Restaurant patrons enjoy the weather on a patio in Vancouver, B.C., Monday, April 5, 2021. The province has suspended indoor dining at restaurants and pubs until at least April 19 in B.C. due to a spike in COVID-19 numbers. THE CANADIAN PRESS/Jonathan Hayward
B.C. sets new COVID-19 daily record with 1,293 cases Thursday

New order allows workplace closures when infections found

A large crowd protested against COVID-19 measures at Sunset Beach in Vancouver on Tuesday, April 20, 2021. (Snapchat)
VIDEO: Large, police-patrolled crowds gather at Vancouver beach for COVID protests

Vancouver police said they patrolled the area and monitored all gatherings

(Bandstra Transportation photo)
Smithers family-owned business institution sold to publicly-traded company

Bandstra Transportation and Babine Trucking acquired by Mullen Group

FILE – The Instagram app is shown on an iPhone in Toronto on Monday, March 19, 2018. THE CANADIAN PRESS/Graeme Roy
Judge acquits B.C. teen boy ‘set up’ on sex assault charge based on Instagram messages

The girl and her friends did not have ‘good intentions’ towards the accused, judge says

Kai Palkeinen recently helped a car stuck on the riverbed near the Big Eddy Bridge. While the car could not be saved, some of the driver’s belongings were. It’s common for vehicles to get stuck in the area due to significantly changing river levels from Revelstoke Dam. (Photo by Kai Palkeinen)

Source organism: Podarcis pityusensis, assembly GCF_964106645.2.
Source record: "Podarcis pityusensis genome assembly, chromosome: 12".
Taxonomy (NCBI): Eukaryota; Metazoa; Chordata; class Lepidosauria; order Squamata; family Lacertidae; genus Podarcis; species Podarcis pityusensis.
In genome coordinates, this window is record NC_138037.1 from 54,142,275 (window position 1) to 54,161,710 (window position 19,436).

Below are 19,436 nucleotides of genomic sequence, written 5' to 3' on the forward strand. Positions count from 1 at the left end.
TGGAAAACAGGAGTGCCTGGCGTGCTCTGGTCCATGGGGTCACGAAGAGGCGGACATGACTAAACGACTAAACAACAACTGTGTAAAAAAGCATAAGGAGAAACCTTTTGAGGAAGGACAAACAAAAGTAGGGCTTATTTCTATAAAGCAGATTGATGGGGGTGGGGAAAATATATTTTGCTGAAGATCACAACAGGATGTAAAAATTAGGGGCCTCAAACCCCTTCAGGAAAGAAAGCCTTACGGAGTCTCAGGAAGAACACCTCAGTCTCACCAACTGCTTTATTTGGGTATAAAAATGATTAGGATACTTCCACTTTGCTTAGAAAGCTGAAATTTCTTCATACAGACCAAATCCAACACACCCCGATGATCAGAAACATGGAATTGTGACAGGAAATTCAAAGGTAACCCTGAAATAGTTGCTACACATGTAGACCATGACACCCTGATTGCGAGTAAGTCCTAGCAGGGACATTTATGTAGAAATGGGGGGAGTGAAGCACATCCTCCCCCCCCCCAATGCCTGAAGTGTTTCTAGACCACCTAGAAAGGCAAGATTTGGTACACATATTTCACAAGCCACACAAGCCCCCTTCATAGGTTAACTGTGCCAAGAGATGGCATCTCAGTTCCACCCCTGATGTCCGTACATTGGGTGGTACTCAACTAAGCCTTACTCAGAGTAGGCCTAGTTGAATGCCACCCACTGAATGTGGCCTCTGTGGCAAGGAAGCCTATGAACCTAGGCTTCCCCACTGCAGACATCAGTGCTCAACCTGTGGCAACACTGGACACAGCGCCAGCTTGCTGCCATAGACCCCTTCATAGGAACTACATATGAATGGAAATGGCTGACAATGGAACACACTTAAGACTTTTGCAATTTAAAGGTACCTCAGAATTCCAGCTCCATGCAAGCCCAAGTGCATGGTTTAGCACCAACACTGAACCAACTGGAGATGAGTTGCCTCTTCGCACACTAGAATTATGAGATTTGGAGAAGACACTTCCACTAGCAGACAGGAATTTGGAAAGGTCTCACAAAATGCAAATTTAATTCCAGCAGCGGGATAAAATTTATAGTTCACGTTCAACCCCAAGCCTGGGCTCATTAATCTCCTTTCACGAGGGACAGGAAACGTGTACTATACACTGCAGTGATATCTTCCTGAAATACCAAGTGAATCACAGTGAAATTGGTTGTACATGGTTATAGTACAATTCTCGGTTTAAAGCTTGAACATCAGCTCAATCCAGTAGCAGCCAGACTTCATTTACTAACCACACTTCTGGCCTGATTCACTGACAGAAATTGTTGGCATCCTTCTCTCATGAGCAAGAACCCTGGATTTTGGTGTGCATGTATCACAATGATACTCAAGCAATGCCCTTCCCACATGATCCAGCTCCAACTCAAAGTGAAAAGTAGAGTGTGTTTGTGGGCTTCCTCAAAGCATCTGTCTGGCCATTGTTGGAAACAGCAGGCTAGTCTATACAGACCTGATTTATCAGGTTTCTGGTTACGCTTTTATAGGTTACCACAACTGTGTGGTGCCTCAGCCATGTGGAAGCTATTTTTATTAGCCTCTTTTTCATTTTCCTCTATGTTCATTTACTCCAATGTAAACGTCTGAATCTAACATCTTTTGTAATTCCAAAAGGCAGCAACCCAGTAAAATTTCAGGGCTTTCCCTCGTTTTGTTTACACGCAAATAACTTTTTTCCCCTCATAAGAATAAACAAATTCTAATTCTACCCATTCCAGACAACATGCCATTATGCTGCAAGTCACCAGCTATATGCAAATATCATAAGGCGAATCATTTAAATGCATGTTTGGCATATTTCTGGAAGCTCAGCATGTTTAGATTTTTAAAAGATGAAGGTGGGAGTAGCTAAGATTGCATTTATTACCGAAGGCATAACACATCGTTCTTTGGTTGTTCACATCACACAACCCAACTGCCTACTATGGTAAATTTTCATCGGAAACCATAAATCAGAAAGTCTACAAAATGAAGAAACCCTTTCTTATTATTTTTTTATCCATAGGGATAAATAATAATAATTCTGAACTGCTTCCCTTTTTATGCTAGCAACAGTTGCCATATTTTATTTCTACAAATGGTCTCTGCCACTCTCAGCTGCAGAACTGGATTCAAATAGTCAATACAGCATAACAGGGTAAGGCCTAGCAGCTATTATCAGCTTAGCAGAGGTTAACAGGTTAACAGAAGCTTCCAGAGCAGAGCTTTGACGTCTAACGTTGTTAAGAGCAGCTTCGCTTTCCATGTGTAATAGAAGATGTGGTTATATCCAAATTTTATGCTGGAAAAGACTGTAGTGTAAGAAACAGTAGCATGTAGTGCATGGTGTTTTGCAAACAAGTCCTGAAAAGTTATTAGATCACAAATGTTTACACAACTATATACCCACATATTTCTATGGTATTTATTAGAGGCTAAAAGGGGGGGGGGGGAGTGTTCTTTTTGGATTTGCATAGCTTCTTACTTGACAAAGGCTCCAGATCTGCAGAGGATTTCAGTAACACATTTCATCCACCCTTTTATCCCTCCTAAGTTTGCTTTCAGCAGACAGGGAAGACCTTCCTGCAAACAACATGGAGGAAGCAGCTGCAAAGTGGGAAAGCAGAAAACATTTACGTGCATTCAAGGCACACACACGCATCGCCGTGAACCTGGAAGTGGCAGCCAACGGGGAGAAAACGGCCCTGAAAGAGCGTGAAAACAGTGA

“I just sank a car’: Revelstoke resident wants Columbia River better protected

Although it’s not permitted, the riverbed near the city is popular for off roading

Meng Wanzhou, chief financial officer of Huawei, walks down the street with an acquaintance after leaving B.C. Supreme Court during a lunch break at her extradition hearing, in Vancouver, B.C., Thursday, April 1, 2021. A judge is scheduled to release her decision today on a request to delay the final leg of hearings in Meng Wanzhou’s extradition case. THE CANADIAN PRESS/Rich Lam
B.C. judge grants Meng Wanzhou’s request to delay extradition hearings

Lawyers for Canada’s attorney general had argued there is no justification to delay proceedings in the case

Join Black Press Media and Do Some Good
Join Black Press Media and Do Some Good

Pay it Forward program supports local businesses in their community giving

B.C. Premier John Horgan announces travel restrictions between the province’s regional health authorities at the legislature, April 19, 2021. (B.C. government photo)
B.C. sees 862 more COVID-19 cases Wednesday, seven deaths

Recreational travel restrictions set to begin Friday

B.C. Finance Minister Selina Robinson is photographed following her budget speech in the legislative assembly at the provincial legislature in Victoria, Tuesday, April 20, 2021. THE CANADIAN PRESS/Chad Hipolito
B.C. budget lacks innovative drive, vision during uncertain times, say experts

Finance Minister Selina Robinson’s budget sets out to spend $8.7 billion over three years on infrastructure

Most Read